Summer harvests are gearing up, meaning tender young veg such as beetroot and carrots can be picked and bundled into bunches. More than just a convenient way to gather together veg with minimal packaging, the leaves themselves can be used in a variety of tasty dishes.
Packed with vitamins and minerals, veg tops are nourishing foods that deserve a better destination than the food recycling caddy. Any leaves on your root veg are best used as soon as possible – removing them will also prevent them sucking up moisture from the roots.
Bunched onions and carrots will usually have the tops left on, however beetroot may be trimmed back from time to time if the leaves can struggle a little due to weather conditions, weeds or insect damage. If nothing wants to eat them first and the conditions are good, you should find them in veg boxes over the summer. Here are some suggestions to help you make the most of your greens.
If the leafy fronds on your carrots arrive with some vigour and vim in them, they can be washed and put to use. The simplest application is to chop and add as a garnish to whatever dish you conjure from the roots. You can get more involved and turn it into a vibrant green pesto, although the slightly bitter taste is best tempered with a little basil or parsley. If you aren’t using them straight away, carrot tops can be kept fresh in a glass of water, like cut flowers.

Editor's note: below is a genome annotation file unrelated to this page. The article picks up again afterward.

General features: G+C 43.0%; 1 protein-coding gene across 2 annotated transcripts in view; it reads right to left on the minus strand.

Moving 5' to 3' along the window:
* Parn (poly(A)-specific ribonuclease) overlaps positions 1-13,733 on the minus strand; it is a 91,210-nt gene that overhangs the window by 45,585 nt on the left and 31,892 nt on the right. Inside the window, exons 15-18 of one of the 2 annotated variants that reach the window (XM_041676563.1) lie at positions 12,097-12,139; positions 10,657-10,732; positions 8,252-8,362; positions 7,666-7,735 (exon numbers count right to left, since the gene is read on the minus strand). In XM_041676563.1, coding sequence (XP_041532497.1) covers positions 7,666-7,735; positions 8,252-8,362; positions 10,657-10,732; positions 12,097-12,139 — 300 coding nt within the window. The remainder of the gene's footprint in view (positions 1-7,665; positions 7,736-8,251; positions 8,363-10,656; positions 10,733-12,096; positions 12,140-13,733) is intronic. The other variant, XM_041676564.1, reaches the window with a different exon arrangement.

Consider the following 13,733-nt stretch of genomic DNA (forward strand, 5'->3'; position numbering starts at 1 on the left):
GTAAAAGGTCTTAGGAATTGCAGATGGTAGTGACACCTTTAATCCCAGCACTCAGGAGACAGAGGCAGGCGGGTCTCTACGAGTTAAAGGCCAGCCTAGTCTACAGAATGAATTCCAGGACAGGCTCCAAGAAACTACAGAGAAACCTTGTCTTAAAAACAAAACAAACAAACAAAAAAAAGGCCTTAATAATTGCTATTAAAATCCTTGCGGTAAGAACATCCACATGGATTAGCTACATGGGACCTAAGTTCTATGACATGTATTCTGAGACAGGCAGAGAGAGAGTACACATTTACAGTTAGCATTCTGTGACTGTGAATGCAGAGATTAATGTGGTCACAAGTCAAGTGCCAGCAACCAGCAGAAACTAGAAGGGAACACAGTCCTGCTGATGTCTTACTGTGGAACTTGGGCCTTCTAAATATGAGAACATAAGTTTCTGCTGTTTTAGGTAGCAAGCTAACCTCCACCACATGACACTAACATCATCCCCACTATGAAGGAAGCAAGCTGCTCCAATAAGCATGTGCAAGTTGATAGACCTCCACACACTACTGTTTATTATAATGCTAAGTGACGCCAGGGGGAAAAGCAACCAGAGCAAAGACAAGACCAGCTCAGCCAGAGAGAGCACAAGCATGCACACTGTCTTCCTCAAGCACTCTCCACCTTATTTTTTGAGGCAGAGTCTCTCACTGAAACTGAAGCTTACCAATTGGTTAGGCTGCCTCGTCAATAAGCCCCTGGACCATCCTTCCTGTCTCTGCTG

Cut and wash your bunched beetroot leaves straight away, discarding any that are yellowing. The leaves wilt and cook just like spinach and chard, so you can simply tear or slice into ribbons or leave them whole if small. Cook them quickly in a hot pan with a dash of heated oil or butter and the water still clinging to them. Keep them moving in the pan; they should wilt within moments. Season to taste. If you like, add some chopped garlic (and chilli or anchovy depending on your tastes) to the hot fat and fry it for a couple of minutes before adding the tops. A dash of lemon juice at the very end is a great lift but don’t be tempted to add it earlier or the acid will turn the green leaves brown.
The new season’s small, bunched green onions are great for cooking or chopping finely and eating raw in salads. Picked while the necks are still green, they’re gentler than regular onions, and you can eat the whole thing. Trim away the root tip and remove the outer layer of skin, then cut away the leaves about an inch above the bulb and finely slice. The leaves are less appetising than spring onions but still perfect in an omelette or classic Spanish tortilla, as a flavoursome addition to your stock pot, or added to stews and soups at the end for a flash of green and mild allium hit.